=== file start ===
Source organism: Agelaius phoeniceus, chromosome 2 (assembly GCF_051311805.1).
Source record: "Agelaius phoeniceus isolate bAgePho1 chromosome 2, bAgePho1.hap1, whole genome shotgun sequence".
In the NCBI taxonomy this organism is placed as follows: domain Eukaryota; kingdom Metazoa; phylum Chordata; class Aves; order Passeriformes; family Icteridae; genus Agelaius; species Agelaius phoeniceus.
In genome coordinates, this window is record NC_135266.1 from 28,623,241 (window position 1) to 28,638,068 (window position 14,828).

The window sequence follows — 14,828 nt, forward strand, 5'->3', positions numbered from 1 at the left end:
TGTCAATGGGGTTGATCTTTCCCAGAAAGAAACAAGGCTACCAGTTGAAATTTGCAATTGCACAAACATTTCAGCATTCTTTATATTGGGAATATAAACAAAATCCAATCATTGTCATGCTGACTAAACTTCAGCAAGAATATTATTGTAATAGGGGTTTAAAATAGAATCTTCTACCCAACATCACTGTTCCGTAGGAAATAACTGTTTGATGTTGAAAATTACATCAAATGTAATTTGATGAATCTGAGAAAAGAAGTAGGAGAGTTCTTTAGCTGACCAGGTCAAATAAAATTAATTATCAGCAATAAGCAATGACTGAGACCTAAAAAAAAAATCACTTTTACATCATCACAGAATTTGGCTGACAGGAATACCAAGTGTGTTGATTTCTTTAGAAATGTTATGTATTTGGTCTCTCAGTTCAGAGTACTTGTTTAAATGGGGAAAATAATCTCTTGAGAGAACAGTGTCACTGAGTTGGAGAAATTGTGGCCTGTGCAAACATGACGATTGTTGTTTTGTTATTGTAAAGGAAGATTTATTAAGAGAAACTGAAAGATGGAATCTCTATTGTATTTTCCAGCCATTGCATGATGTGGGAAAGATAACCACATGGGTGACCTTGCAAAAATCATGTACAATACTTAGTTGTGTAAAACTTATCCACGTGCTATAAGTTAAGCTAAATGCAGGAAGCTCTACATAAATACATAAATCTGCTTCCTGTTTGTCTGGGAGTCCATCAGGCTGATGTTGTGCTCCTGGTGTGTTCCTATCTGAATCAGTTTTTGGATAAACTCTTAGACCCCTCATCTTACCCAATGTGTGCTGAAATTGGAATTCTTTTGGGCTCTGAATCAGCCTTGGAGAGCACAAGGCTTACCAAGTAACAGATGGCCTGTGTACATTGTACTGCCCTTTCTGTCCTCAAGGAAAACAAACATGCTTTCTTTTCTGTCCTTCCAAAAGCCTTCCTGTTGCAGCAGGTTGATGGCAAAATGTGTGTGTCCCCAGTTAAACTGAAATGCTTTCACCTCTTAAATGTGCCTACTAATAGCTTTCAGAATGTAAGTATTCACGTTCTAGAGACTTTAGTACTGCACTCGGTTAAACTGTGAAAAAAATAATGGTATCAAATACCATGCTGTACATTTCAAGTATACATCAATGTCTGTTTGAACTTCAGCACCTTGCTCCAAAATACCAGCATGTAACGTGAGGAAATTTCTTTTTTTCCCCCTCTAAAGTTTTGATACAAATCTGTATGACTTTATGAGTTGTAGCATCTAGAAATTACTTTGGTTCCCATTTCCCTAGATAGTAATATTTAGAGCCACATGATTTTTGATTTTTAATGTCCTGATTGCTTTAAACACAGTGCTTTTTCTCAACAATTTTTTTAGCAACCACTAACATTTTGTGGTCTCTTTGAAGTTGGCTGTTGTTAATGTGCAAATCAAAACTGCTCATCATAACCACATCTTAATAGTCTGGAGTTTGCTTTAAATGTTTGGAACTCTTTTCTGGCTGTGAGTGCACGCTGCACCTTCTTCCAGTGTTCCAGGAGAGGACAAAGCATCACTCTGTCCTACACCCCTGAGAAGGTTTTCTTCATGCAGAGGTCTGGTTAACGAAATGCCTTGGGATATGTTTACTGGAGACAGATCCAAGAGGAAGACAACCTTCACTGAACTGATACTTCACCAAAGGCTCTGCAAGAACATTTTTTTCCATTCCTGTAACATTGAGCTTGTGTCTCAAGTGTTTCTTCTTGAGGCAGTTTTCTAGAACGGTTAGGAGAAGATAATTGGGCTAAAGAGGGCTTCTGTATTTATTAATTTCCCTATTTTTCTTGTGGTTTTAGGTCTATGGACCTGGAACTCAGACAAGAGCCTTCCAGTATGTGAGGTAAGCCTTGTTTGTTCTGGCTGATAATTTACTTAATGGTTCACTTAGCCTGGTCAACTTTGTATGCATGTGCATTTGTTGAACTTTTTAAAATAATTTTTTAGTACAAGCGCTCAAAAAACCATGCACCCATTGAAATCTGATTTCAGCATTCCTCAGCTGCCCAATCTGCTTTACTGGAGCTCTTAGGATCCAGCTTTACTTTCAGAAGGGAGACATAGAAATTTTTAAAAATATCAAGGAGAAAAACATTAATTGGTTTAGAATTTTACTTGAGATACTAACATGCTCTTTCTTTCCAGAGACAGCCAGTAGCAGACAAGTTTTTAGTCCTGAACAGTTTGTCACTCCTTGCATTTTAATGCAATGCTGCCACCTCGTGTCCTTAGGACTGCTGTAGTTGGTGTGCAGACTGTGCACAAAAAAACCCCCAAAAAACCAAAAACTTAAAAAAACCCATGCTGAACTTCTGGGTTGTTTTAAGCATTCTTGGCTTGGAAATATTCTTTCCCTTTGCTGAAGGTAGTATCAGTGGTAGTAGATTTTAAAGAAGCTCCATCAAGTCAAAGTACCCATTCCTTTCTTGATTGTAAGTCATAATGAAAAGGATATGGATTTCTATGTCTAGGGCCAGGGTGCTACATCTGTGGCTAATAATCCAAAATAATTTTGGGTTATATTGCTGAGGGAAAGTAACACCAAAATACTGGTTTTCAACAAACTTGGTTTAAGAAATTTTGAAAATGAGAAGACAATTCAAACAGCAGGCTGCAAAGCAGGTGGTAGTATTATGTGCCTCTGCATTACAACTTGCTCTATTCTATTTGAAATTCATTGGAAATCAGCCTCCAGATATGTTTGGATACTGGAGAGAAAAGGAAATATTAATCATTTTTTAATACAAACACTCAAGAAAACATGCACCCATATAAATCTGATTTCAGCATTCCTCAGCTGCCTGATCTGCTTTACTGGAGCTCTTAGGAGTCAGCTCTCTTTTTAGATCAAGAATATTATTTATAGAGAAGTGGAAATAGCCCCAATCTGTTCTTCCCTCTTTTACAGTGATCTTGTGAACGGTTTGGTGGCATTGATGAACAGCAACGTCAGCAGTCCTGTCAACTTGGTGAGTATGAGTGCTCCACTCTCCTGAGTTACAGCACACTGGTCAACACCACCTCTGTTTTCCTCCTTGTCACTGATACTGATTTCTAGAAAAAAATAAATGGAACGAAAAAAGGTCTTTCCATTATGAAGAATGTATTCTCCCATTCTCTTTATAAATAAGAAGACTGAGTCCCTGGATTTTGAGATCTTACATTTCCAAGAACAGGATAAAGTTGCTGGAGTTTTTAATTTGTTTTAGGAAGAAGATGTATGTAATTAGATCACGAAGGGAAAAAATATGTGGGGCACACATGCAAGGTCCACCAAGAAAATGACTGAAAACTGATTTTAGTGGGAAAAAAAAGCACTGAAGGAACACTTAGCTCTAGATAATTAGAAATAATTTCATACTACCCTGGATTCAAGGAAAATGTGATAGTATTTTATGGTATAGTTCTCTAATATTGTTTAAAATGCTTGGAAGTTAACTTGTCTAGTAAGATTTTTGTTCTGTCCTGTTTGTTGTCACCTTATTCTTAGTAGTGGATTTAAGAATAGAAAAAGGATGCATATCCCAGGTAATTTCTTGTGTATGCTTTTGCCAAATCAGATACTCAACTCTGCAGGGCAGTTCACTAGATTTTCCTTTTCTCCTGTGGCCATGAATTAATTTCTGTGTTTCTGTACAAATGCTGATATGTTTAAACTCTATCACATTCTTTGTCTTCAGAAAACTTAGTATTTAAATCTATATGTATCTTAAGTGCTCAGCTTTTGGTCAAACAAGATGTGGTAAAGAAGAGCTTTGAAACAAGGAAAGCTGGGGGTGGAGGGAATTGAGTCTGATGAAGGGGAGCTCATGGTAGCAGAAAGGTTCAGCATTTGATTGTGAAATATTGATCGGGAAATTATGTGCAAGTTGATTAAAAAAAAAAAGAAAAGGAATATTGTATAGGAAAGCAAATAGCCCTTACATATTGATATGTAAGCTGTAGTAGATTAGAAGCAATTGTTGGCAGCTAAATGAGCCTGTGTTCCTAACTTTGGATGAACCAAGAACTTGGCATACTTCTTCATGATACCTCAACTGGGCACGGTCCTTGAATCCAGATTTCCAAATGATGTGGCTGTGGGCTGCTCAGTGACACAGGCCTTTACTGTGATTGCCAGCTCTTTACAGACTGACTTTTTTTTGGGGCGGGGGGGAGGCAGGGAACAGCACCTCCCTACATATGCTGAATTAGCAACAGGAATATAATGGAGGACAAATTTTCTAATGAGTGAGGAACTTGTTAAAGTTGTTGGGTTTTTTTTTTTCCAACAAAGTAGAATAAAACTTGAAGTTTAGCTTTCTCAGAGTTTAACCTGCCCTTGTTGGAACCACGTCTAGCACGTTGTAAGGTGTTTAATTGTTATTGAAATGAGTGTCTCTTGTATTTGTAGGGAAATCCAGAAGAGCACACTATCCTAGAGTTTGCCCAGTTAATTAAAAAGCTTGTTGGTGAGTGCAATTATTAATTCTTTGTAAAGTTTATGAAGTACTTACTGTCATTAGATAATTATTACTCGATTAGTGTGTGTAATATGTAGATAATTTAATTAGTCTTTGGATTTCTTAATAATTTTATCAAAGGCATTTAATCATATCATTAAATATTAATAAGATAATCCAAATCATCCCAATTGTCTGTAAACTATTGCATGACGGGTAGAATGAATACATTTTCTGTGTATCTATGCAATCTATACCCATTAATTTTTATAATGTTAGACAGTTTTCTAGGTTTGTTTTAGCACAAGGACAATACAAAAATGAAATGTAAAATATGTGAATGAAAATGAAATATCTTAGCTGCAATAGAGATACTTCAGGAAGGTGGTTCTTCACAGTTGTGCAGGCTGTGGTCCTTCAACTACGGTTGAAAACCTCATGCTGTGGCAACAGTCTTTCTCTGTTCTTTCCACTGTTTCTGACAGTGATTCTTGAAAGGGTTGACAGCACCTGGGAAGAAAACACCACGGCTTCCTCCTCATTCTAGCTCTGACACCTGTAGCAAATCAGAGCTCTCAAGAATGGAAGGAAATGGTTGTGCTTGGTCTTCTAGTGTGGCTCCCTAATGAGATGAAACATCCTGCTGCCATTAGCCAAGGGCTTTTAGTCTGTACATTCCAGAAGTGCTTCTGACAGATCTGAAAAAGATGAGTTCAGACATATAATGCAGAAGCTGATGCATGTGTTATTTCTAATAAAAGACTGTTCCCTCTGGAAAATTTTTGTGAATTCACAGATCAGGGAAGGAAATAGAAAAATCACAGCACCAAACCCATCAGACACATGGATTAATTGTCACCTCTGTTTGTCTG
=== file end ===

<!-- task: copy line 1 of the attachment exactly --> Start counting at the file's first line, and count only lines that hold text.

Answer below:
Source organism: Agelaius phoeniceus, chromosome 2 (assembly GCF_051311805.1).